Tetraclinis articulata (syn. Callitris quadrivalvis) of the family Cupressaceae
A very short conifer from Western North Africa. It grows mostly in mountainous regions and the tree itself is of little interest and hardly worth dragging down off the mountains, BUT ... the root burl is fabulous and has now been so heavily overharvested that Morocco bans its export (Thuya Burl is considered something of a national treasure in Morocco). The trunk wood is seldom seen and is just a fairly bland cedar-looking wood. The burl is widely prized for jewlery and turned objects. It often looks a lot like redwood burl (vavona).
The tree has the characteristic of regenerating from the roots after being burned in a fire and as a consequence, the root burl on many trees is huge compared to what you would expect from such a modest sized tree and have weighed in at as much as 1,000 lbs.
Thuya burl carves, turns, and polishes well. Being a burl, it has the common problem of tearout, but sharp tools produce good results. The color of the burl darken over time, losing some of its orange-red tint.
my samples: NOTE: these pics were all taken in very bright incandescent lighting ("soft white" at 2700K) colors will vary under other lighting conditions
both sides of a plank of thuya burl / Tetraclinis articulate --- HUGE enlargements are present. This sample was loaned to me by David Clark whom I thank for this and other contributions to the site. For more detail on this piece, see the sample directly below
both sides of a plank of thuya burl / Tetraclinis articulate --- HUGE enlargements are present. This sample was loaned to me by David Clark whom I thank for this and other contributions to the site. This sample is from the plank directly above. The second side is also shown moistened for the pic. This was a thin piece so no end grain shots.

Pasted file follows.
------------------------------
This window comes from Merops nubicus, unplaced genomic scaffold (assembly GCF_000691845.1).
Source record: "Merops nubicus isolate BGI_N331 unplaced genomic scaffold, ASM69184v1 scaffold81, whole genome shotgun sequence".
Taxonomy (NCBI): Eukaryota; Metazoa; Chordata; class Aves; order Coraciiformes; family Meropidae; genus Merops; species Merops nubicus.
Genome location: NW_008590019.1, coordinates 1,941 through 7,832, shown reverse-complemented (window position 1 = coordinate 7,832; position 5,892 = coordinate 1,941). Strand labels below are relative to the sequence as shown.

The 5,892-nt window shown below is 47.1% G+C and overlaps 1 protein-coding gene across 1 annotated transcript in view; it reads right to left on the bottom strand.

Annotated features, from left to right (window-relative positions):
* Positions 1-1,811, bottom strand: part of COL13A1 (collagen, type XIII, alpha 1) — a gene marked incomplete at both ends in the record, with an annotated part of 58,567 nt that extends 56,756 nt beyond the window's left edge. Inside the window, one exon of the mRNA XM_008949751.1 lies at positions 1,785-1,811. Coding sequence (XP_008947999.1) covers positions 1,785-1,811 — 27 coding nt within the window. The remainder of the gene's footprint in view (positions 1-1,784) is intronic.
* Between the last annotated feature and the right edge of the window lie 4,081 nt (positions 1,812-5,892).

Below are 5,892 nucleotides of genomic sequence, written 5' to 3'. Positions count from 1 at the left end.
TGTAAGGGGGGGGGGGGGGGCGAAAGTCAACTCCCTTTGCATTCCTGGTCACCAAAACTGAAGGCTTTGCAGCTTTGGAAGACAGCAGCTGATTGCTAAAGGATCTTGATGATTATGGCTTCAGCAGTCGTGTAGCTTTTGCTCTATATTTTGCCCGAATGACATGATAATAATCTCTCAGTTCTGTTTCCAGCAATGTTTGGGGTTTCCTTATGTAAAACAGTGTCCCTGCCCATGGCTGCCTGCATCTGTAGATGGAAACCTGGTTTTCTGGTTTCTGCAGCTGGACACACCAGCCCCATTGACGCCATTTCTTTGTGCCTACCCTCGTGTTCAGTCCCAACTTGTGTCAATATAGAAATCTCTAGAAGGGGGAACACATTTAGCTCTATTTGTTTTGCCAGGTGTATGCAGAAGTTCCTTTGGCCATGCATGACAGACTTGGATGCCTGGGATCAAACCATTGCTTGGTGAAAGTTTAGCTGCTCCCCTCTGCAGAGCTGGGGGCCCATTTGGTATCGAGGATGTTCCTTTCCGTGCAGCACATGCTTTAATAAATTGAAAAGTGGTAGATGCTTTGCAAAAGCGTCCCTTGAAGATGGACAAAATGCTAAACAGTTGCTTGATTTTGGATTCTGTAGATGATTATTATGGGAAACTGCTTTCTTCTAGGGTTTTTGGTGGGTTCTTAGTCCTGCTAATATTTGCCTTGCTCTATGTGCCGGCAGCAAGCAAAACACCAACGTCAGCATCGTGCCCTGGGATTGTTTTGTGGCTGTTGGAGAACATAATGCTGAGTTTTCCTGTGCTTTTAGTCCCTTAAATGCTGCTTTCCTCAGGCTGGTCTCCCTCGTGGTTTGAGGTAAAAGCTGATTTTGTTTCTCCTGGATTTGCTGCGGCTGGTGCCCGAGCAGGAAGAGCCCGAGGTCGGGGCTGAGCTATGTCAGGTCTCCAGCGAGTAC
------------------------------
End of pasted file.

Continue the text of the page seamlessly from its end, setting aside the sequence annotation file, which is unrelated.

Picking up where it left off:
The first side of this piece was sanded to 400 grit and MAN was that difficult. This piece gummed up sanding pads almost immediately. I asked on Wood Barter and other folks have not had that problem with thuya burl, so I'm not sure what was going on but it was a mess.
misc pieces of thuya burl, all from the same vendor and all incorrectly listed as Tetraclinis articulate (which should be articulata)
two burls that showed up on eBay. As I recall, the one on the left went for several humdred dollars, probably to become an absolutely stunning gunstock. Both of these are from the vendor that I use thoughout this site to show how badly wood can be misrepresented on the Internet, so I doubt the color.
two views of another burl, also from the vendor that badly misrepresents color
burl slab pairs (probably for knife handles)
scales listed as thuya / Tetraclinis articulata burl
knife handle scales
burl slabs, all from the same vendor and most likely all waxed
misc burl pieces listed as thuya / Tetraclinis articulata
thuya / Tetraclinis articulata burl piece and closeup
burl turning sticks / pen blanks / turning stock
bookmatched scales cut from burls
bookmatched sets cut from burls
burl veneer all from the same vendor
matched pair of thin wood laid out for a guitar back
both sides and a closeup of a thuya burl plank --- fairly rare; the burl pieces are usually sold as chunks so as not to waste any by cutting some off
slab and closeup
product web pics
bowl (regular wood, not burl)
3 nested burl bowls; bottom bowl is 7 inches in diameter
2.5" diameter "box" and 3" diameter "box"
letter holders, one burl and one more plain wood with small areas of burl
thuya burl pen
pen turned from thuya / Tetraclinis articulata. Photograph contributed to the site by the pen turner, Bruce Selyem, whom I thank for this and other contributions to the site. The pen is finished with shellwax.